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You live and die by your devices. Even if your computer is slow to boot up, you can probably feel yourself growing anxious and angry at your tech. Unexpected downtime resulting from improperly functioning technology is a primary source of lost productivity. It doesn’t matter whether you are using your device for critical work activities or off-time play; you deserve to be using a device that won’t let you down.
However, to give your device the best opportunity to perform well, you need to be diligent about protecting it from malware. These days, cybercriminals are eager to infiltrate your devices every which way, and you must be careful to cover all possible means of intrusion. It should go without saying that you need to install solutions that ensure maximum security, but to guarantee that your computer is fully safe, you also need to know how malware might breach your defenses and attack your precious device. To that end, here are some of the old and new ways malware is accessing devices.
The New Ways
Because cybersecurity is accelerating, cybercriminals must adapt with more effective attacks that perpetuate the profitability of cybercrime. Some of these include:
Vulnerabilities. Like a hole in your software, a vulnerability is a mistake in the code that can allow outside access to your device. For example, in 2017, experts identified a vulnerability that allowed anyone with physical access to a Mac computer to establish admin control without entering a password, confirming identity, or performing any security measures whatsoever.
Corrupted hardware. One of the most recently detected attack vectors, corrupt hardware can prompt devices to download corrupt drivers which install all sorts of dangerous malware on your device. The Slingshot attacks are an excellent example of this; it used compromised routers to spread malware slowly and silently for more than six years.
Concentrated attacks. Cybercriminals can amass armies of machines, called botnets, to launch enormously powerful attacks that burst through otherwise solid defenses. The concentrated efforts of hundreds of devices can disrupt users’ service, steal information, and more. Though consumers are rarely attacked with this method — because it is time consuming and individual consumers can hardly supply enough data to make it worthwhile — it is important to know about DDoS and similar attacks.
Unfortunately, many new attack vectors are all but impossible for consumers to prevent; it is largely the responsibility of hardware and software developers to recognize the flaws in their tech and enhance security before their products reach the market. Yet, the extreme competition currently at play in the market is forcing through half-baked security measures that only assist the bad guys. In addition to learning more about malware, consumers should support developers that make the security of their products a top priority.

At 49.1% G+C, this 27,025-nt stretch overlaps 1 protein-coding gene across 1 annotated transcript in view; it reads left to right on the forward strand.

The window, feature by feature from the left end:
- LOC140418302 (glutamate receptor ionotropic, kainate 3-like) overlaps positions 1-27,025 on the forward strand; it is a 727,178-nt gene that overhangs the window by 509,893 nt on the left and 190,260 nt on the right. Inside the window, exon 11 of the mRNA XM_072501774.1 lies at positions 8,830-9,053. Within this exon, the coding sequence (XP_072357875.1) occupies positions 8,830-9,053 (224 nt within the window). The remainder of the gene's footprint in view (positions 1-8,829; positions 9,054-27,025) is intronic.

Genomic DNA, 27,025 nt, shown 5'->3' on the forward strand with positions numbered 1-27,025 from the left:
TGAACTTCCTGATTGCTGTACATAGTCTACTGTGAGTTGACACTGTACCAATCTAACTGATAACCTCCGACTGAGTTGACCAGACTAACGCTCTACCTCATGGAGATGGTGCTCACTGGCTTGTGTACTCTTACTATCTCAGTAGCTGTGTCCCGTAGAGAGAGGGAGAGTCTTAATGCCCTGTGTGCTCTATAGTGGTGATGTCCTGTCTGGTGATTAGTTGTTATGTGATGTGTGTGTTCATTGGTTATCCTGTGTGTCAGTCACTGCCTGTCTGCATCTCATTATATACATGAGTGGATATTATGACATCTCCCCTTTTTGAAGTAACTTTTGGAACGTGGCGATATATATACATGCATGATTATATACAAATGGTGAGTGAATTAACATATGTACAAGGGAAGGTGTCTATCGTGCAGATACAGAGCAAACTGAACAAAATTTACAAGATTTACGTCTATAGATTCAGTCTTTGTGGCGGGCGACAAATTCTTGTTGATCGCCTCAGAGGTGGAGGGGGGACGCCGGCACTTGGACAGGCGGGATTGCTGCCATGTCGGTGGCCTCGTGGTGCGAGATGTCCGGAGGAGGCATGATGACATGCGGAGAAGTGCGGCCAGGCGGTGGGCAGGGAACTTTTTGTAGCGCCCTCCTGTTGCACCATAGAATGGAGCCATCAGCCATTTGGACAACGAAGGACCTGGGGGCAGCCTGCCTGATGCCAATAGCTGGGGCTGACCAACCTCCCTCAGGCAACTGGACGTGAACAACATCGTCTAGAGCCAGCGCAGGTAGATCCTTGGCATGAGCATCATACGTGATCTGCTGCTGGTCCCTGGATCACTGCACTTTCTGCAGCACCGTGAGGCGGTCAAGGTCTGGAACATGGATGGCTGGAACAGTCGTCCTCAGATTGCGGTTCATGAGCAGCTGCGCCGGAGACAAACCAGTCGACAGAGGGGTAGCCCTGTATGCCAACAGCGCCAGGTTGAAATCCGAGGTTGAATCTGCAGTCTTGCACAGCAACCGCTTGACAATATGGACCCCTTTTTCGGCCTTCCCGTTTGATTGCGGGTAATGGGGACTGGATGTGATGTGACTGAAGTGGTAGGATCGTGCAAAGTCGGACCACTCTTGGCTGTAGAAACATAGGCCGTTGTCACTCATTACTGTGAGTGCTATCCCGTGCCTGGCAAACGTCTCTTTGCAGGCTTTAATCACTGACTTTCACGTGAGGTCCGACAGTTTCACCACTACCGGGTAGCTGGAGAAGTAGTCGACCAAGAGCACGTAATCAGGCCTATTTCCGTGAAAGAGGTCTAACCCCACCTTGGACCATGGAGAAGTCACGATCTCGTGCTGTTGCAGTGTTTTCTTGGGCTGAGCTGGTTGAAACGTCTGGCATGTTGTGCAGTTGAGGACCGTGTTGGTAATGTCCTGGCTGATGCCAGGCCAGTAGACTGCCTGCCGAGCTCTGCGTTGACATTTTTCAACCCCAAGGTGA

The Old Ways
The old ways of infection haven’t disappeared. Though a small sect of cybercriminals continue to develop cutting-edge methods of slipping through firewalls and around antivirus programs, the vast majority of digital attacks still use old, familiar methods. Fortunately, you can stand secure against nearly all of these outdated methods with antimalware solutions that ensure maximum security.
Infected drives. This is the oldest attack vector in the books; in fact, the very first computer viruses were spread on floppy disks. Today, you should be wary of connecting foreign drives to your device as they might contain malware.
Spam emails. A cheap and easy method of attack, spam emails try to convince users to click malicious links and download corrupt files. You should know the signs of untrustworthy emails: typos, promises of money, requests for personal information, and unfamiliar attachments. The best reaction to a potential spam email is ignoring it; interacting with it in any way, even opening it, might trigger infection.
Contaminated software. Sometimes, software is bundled with dangerous files, and installing that software contaminates your device. It is imperative that you only acquire software through trustworthy sources and not peer-to-peer sharing networks or third-party websites.
Compromised websites. Malware can infect websites just as it can infect devices. When a webpage is compromised, it does everything it can to spread copies of itself to visitors and collect visitor data. Internet security tools should prevent you from navigating to dubious websites, but if you find yourself on a compromised page, you should avoid clicking anything and try to shut down your browser as quickly as possible.